I have a post over at the Christward Collective that deals with a few issues involved in the somewhat intramural discussion going on about the doctrine of inerrancy in evangelical biblical scholarship. The discussion is worth having, but we need keep a little intellectual and historical perspective.
 I wholeheartedly support the idea that each new generation should confirm the doctrine of Scripture and its authority in the Christian life. Yes, we stand on the shoulders of giants like Augustine, Calvin, Hodge, Bavinck, and Warfield, but at the same time our young pastors and scholars need to be personally impressed with the central role of Scripture as God's unique revelation in this world and that impression needs to be based on both tradition and rigorous personal study. So it is important for us to engage with the challenges to scriptural authority that arise and to revisit and renew our own views of how these challenges relate to the Christian life. It is not enough just to lay hold of tradition, but rather we ought to desire a living faith that is rooted in and blossoms from tradition but is applied in the present life.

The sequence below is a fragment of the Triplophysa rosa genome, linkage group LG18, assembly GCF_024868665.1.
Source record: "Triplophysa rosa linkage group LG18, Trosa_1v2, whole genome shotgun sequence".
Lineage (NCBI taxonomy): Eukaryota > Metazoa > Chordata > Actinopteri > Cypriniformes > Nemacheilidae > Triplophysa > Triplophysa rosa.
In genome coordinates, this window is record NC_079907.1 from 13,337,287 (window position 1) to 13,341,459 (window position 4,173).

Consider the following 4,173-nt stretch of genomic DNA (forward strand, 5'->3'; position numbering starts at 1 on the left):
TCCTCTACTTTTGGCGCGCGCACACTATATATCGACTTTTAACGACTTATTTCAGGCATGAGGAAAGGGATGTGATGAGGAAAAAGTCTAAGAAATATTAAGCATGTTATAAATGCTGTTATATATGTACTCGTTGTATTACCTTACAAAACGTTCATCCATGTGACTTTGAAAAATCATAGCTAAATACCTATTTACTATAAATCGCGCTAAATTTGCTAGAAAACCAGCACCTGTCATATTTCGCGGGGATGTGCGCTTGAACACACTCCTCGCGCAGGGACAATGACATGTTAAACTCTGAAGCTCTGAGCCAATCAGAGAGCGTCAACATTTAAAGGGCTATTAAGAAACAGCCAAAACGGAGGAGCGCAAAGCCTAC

Read the rest here.

Friday, October 17, 2014

Emotional Apologetics

Today I was reading a year-old review of a two-year-old book that is still relevant and should have more impact than it has had (the book, I mean, though the review is helpful as well).